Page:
15 2D0056. Zupljanin Defence binder tab 25.
16 MR. KRGOVIC: [Interpretation] Could we just make this larger.
17 Q. The right-hand column, we see the name of Slobodan Dubocanin, and
18 this is his personnel file. Place of birth: Kotor Varos.
19 MR. KRGOVIC: [Interpretation] Could the witness now be shown
20 page 2.
21 MS. KORNER: I don't want to stop it, but are we -- is it
22 suggested the witness saw this at the time, or has he just seen it now,
23 in which case all he can say is, I've seen it now and it seems to show
24 he's a member of the military. Which I agree is what the ID card seems
25 to show.
1 MR. KRGOVIC: [Interpretation] I only wanted to show --
2 THE INTERPRETER: Interpreter's note: Speakers are overlapping.
3 MR. KRGOVIC: [Interpretation] [Overlapping speakers] ... same
4 person based on the personal details such as place of birth and the rest.
5 We can see the rank, the place of birth. You see it says on page 2:
6 captain, his promotions, place of service in various units in 1992.
7 Q. Could you tell if it's the same person as the one you've referred
8 to as Captain Dubocanin?
9 A. This is Captain Dubocanin. And another confirmation of that is
10 this line where it says: "Unfit for military service."
11 He got ill. He had head surgery. And he was relieved of army
12 duty after that. And in Kotor Varos there was no one else by that name.
13 Q. Thank you, sir. That's all I wanted to hear from you about this
15 Apart from Captain Dubocanin's unit, you also mentioned TO units.
16 Were there -- was there a TO unit that stood out especially?
17 A. They were called Burcani [phoen]; they were especially active.
18 It was a group that behaved rather aggressively, and I think that due to
19 that aggressive conduct they would try to go through the wall. Most of
20 them got killed in the war. They were the most aggressive group in the
22 Q. Talking about Captain Dubocanin's unit, their level of equipment
23 and training, what kind of a unit were they if we were to apply these
25 A. They had specialists in certain areas. And I know that for a
1 while they were -- they did reconnaissance in Slavonia, in the theatre of
2 war there, and they gathered some experience there. They were considered
3 as an elite unit, and they obeyed their commander, Captain Dubocanin.
4 Q. On the day when you were in Kotor Varos, or on those days, did
5 you see these people or Captain Dubocanin himself?
6 A. Yes. They were billeted at the SUP building, and I believe they
7 turned two rooms into dormitories.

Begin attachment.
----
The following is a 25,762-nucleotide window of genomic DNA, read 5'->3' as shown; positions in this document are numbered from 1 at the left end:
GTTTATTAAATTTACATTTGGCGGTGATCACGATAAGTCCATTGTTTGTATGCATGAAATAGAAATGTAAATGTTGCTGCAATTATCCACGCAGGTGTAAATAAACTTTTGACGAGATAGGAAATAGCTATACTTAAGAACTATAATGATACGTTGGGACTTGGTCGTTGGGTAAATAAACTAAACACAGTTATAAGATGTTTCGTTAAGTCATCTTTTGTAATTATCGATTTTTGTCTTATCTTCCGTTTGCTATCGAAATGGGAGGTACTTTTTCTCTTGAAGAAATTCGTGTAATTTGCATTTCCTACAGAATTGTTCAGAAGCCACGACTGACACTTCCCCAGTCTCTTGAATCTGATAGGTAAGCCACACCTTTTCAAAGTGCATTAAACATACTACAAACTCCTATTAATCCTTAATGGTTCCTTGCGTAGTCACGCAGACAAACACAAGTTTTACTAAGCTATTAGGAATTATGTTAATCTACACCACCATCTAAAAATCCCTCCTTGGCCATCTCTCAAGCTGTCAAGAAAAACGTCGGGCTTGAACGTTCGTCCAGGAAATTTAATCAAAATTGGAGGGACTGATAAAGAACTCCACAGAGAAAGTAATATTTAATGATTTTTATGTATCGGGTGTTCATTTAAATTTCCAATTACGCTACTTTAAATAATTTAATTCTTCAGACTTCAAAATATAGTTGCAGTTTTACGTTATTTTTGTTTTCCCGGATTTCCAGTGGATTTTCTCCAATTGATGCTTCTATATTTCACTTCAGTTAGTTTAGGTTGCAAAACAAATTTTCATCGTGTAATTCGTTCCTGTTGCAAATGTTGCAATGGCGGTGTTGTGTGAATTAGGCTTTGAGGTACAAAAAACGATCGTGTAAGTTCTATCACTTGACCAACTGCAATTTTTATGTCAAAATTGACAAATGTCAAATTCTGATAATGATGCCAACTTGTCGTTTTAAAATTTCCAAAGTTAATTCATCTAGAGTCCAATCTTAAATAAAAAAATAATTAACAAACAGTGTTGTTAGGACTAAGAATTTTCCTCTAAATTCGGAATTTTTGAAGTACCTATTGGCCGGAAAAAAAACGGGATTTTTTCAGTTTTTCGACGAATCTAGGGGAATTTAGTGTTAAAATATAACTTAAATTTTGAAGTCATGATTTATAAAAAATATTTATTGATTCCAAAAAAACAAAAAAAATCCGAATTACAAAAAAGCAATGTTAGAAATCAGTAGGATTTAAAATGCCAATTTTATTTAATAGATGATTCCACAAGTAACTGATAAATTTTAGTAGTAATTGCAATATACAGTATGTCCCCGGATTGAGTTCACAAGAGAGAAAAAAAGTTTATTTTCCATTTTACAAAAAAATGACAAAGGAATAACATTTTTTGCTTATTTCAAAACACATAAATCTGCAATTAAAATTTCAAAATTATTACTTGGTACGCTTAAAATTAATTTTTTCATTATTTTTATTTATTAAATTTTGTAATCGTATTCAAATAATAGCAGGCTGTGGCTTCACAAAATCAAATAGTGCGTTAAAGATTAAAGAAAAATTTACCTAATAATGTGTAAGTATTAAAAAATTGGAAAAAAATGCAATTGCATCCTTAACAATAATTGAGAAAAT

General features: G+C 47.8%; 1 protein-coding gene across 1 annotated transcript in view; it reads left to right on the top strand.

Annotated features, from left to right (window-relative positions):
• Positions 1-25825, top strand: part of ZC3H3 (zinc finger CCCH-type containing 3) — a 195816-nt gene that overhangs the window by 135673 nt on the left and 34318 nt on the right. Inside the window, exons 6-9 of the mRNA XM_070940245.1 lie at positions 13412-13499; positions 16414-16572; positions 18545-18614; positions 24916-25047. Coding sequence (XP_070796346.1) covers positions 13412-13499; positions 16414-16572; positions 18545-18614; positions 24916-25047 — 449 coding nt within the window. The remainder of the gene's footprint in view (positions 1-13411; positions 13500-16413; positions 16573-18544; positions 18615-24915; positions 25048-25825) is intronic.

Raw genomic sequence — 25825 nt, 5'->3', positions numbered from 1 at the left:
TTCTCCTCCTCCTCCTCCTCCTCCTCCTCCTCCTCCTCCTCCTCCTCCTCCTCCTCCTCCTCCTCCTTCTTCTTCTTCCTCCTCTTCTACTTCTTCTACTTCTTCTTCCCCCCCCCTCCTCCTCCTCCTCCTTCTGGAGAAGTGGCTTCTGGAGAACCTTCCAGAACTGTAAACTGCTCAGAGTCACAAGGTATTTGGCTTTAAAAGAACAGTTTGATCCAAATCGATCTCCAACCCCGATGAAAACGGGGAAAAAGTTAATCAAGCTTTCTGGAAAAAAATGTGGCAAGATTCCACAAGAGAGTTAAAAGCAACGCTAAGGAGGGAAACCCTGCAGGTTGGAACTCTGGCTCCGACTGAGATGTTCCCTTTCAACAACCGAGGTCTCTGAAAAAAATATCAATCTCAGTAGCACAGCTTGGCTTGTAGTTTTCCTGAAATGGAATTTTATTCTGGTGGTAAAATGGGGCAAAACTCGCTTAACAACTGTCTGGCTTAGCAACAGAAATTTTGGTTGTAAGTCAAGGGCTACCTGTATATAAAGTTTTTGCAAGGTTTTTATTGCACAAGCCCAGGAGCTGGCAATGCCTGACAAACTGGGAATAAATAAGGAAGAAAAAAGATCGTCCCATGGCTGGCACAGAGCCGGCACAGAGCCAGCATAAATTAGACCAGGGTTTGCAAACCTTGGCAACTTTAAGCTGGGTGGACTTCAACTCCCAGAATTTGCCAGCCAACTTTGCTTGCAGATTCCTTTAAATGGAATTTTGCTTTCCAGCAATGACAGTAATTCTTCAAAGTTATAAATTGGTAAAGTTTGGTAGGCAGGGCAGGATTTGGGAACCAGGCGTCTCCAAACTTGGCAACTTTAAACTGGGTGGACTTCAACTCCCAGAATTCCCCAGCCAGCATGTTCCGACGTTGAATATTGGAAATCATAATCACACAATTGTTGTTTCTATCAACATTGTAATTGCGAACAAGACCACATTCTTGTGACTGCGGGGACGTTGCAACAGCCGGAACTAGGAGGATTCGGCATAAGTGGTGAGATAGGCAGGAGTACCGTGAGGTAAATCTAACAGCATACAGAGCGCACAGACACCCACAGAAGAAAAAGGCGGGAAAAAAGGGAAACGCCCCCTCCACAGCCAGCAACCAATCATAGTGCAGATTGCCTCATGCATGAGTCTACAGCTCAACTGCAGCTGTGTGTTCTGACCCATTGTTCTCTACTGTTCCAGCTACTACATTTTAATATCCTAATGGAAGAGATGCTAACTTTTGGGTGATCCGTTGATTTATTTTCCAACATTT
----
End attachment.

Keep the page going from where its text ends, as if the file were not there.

8 Q. Except at the SUP building did you see any military members or
9 any officers on the days when you went to Kotor Varos?
10 A. I saw TO members, and sometimes there were also some officers
11 there. I don't know who exactly. Sometimes Stevilovic would come. But
12 mostly it was Dubocanin who related his messages, because he was in
13 direct communication with him.
14 Q. You said a short while ago that you had some talks at the SJB.
15 Please tell us briefly what you asked about, what kind of registers you
16 kept, and what the procedure was.
17 A. On the first day, I talked to a number of persons about the
18 possession of weapons, also about the way they obtained their weapons. I
19 also asked questions about their injuries because some of them were
20 visibly injured. Force may have been used against them while they were
21 being brought in.
22 I had some folders with my notes about their replies concerning
23 the -- the issue of weapons, as well as my remarks about their injuries.
24 Zdravko Pejic came with a group of inspectors from state security
25 who continued the interviews about the possession of weapons, and I don't
1 know what happened from then on, but they were fair while I was talking
2 to them, and most people gave me information without being pressurised,
3 information about the origin of their weapons.
4 It is also interesting that most of these people initially were
5 brought in, although no weapons had been found in their possession. Some
6 people said that they didn't have any weapons, and I informed
7 Zdravko Pejic and Stevilovic about that and they gave their approval for
8 such people to be released.